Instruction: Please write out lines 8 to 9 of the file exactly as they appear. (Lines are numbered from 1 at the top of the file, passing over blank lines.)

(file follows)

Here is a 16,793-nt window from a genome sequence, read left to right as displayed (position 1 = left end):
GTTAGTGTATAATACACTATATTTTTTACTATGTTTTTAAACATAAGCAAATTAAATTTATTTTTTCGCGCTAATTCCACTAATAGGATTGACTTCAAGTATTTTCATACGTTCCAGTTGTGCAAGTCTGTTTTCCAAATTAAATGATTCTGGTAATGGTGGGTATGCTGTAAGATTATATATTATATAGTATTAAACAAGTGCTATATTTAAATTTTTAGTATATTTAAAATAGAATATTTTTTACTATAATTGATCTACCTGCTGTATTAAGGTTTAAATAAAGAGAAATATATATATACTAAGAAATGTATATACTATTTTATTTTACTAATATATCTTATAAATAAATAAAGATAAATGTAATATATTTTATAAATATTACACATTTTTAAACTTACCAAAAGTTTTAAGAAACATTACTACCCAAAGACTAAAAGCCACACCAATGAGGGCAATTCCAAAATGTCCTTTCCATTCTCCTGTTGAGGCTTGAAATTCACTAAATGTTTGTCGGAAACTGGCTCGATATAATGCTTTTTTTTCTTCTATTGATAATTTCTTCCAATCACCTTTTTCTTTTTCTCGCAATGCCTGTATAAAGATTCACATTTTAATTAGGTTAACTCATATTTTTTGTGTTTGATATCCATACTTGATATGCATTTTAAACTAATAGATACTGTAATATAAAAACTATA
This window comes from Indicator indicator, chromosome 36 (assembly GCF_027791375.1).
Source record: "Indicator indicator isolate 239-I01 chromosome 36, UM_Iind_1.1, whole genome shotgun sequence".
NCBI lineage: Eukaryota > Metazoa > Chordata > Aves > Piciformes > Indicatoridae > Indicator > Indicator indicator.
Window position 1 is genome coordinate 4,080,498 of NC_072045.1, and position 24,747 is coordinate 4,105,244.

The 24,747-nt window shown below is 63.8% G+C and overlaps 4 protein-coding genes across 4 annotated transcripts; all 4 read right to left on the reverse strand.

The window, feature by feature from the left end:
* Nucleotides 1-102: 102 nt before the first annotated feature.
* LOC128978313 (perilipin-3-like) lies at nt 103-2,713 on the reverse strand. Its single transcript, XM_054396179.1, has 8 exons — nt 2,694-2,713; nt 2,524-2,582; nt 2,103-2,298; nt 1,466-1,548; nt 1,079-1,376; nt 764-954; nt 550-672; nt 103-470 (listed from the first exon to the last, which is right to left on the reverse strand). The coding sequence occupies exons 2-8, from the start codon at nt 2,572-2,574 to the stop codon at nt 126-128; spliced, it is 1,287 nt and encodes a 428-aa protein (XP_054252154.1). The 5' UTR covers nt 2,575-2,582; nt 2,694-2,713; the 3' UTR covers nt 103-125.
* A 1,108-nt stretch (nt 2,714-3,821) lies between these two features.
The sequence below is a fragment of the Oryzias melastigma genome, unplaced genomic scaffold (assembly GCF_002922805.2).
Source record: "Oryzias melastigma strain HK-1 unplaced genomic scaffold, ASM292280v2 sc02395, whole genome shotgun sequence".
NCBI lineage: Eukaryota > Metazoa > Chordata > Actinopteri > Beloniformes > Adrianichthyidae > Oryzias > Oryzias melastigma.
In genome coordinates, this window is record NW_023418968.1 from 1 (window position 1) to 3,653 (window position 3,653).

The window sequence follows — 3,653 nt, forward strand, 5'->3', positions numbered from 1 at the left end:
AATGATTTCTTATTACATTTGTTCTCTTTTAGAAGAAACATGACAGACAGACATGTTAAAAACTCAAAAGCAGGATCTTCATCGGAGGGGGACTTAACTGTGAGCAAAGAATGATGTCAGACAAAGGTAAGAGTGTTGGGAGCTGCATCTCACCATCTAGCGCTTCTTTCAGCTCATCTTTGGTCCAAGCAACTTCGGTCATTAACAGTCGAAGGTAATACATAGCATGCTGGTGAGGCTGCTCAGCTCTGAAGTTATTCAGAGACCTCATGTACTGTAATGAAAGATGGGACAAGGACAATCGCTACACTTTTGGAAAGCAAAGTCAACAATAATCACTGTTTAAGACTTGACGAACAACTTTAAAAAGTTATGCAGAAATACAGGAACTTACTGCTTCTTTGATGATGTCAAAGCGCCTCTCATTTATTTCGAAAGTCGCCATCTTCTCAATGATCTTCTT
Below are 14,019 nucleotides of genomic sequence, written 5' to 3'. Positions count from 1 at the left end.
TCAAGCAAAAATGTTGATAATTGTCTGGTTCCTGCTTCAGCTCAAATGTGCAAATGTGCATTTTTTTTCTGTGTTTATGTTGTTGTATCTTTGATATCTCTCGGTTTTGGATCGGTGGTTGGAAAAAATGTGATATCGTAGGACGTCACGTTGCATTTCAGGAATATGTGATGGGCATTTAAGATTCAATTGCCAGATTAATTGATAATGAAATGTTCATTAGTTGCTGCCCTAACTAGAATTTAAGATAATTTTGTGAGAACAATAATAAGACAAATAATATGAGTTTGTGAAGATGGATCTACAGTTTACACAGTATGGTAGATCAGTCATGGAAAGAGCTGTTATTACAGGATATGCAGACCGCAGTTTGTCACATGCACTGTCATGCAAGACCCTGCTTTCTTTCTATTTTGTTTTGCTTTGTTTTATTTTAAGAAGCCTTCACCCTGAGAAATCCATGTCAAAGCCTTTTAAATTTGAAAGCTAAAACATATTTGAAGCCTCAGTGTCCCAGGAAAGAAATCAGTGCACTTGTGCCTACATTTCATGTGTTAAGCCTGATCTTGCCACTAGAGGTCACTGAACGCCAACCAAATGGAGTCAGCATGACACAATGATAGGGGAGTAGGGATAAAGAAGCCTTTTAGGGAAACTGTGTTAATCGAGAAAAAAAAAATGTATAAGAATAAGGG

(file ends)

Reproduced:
The window, feature by feature from the left end:
* Nucleotides 1-102: 102 nt before the first annotated feature.